Eureka Nature

For posting information about natural history events in and around Eureka Springs, Arkansas.

Sunday, February 27, 2005

Wood Ducks and a Woodcock

I birded Leatherwood on Saturday morning, seeing the forcast for rain on Sunday. A vast improvement from last week; I had as many species within fifty feet of my parking space as I'd had the whole previous trip. The best birds of the day were four returning Wood Ducks. These may not end up being the actual summer residents, but they are the front edge of that movement. Woodies must be the most beautiful bird in North America, and always a pleasure to see. Several pairs breed up the creek from the Lake, and then bring their babies out on the big water as they mature. They're pretty shy, and often hide when they see the first human of the day, so if you want to see them, you have to get there early. A scope helps get a good view since they seem to favor the far side of the lake.

Another good surprise was a Woodcock, aka Mud Hen, which I flushed along the lakeshore. I've seen them at Leatherwood once before, a great look since they didn't flush but just continued probing the deep mud for earthworms.

The fragrant patch of pennyroyal on the trail behnd the parked Forest Management bulldozer was starting to sprout.

Monday, February 21, 2005

Late Winter Doldrums

It seemed like a beautiful morning, but was virtully birdless. I found only eighteen species, and not many of them. The winter visitors seem to have all gone north, except for some White-throated Sparrows, and some remaining ducks. Even their numbers are falling. Missing were Coots, Sapsuckers, Flickers, Kinglets, Juncos, Song Sparrows, maybe others. But the first Red-wing Blackbird was singing "okralee" in a bed of reeds. Didn't notice any plant signs increasing, but the peepers were calling, and I found a couple of Leopard Frogs.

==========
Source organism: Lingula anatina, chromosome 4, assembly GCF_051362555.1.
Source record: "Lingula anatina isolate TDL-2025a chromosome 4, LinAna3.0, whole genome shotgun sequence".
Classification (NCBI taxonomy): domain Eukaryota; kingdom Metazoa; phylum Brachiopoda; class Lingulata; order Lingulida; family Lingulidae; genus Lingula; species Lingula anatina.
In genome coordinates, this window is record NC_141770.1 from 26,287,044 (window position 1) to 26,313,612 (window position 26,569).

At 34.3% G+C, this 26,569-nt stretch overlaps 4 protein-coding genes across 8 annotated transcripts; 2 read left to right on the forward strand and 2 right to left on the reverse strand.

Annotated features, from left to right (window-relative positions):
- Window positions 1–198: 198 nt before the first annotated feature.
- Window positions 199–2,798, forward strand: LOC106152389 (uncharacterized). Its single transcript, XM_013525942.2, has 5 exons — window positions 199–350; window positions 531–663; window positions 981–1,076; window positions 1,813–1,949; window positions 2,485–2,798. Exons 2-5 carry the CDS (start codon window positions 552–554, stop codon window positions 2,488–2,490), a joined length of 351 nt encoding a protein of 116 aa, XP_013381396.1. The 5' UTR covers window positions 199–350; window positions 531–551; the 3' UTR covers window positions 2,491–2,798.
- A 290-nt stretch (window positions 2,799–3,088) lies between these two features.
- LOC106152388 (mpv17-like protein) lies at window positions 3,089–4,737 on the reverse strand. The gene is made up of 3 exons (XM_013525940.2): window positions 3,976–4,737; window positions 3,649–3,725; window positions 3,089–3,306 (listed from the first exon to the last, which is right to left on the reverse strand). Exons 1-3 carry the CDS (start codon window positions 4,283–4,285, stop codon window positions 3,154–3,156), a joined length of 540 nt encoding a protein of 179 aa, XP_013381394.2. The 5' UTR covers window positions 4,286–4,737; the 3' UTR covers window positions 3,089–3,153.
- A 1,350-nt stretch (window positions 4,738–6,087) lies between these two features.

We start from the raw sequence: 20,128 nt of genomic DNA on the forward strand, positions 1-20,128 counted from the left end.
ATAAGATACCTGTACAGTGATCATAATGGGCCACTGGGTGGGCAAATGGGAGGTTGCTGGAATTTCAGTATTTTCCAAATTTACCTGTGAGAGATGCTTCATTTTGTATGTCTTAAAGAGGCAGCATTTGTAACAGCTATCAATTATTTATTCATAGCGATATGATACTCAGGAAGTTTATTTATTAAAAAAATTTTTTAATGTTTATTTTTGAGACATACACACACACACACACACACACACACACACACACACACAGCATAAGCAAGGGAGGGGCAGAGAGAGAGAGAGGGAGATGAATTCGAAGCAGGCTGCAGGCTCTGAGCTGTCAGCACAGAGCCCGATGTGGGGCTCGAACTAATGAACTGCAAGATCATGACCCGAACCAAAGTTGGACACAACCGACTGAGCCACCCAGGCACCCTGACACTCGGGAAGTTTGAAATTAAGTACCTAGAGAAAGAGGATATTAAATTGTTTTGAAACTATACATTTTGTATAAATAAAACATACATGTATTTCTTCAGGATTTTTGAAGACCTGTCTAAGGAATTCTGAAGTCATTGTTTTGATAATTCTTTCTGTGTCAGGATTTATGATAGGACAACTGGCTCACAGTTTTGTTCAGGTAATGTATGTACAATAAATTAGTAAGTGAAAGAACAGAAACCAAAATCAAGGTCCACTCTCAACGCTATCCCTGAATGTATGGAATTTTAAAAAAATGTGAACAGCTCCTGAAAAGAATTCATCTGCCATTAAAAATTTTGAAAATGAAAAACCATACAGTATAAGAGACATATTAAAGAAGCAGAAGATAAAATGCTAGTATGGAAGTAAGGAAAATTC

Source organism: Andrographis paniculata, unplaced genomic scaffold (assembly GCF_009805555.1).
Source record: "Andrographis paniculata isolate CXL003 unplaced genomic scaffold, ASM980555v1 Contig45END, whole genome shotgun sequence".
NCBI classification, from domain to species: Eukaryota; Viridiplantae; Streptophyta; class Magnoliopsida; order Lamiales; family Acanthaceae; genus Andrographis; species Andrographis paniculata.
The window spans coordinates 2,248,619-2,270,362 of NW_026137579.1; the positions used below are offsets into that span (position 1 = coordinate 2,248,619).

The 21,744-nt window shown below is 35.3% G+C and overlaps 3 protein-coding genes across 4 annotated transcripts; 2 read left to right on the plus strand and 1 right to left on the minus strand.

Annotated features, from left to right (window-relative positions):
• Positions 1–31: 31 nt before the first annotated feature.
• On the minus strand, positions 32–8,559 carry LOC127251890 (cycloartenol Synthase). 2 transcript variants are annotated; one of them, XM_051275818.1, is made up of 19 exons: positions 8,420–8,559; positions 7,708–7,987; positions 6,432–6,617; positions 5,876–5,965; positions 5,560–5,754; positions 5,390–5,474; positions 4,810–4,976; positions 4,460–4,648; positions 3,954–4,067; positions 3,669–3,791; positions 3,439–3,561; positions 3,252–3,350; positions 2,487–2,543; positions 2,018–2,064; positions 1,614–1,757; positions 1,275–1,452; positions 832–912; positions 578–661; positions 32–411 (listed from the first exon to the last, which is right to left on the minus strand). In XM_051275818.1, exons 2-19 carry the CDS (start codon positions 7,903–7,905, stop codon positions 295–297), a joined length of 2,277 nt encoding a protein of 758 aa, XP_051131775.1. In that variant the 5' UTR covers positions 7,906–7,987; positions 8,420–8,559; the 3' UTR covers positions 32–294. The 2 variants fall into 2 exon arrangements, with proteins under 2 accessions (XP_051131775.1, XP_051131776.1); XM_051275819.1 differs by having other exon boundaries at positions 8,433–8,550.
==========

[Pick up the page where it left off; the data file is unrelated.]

Tuesday, February 15, 2005

Spring Peepers

Here's a sample of a spring peeper call, and a mug shot. I heard somebody say that when you've heard them three times, then it's spring.

Monday, February 14, 2005

Wet Gray Morning at Leatherwood

It wasn't very birdy either, maybe the first ime ever that I got out of the truck and heard not a single bird, not even a crow. Still drizzly after the rain and dark from dense clouds. In the whole morning I saw only three woodpeckers, instead of the usual twenty, but still finally ended up with 29 species. The best part of the day was a flock of Northern Shovelers, and the return of the Kingfisher.

There were more signs of spring, including the singing peepers, and sprouting mints along the trail, as well as new sprouts at the base of the water hemlock. No territorial bird song, but several Turkey Vultures were playing about in the wind, and they are one of the first migrants to return.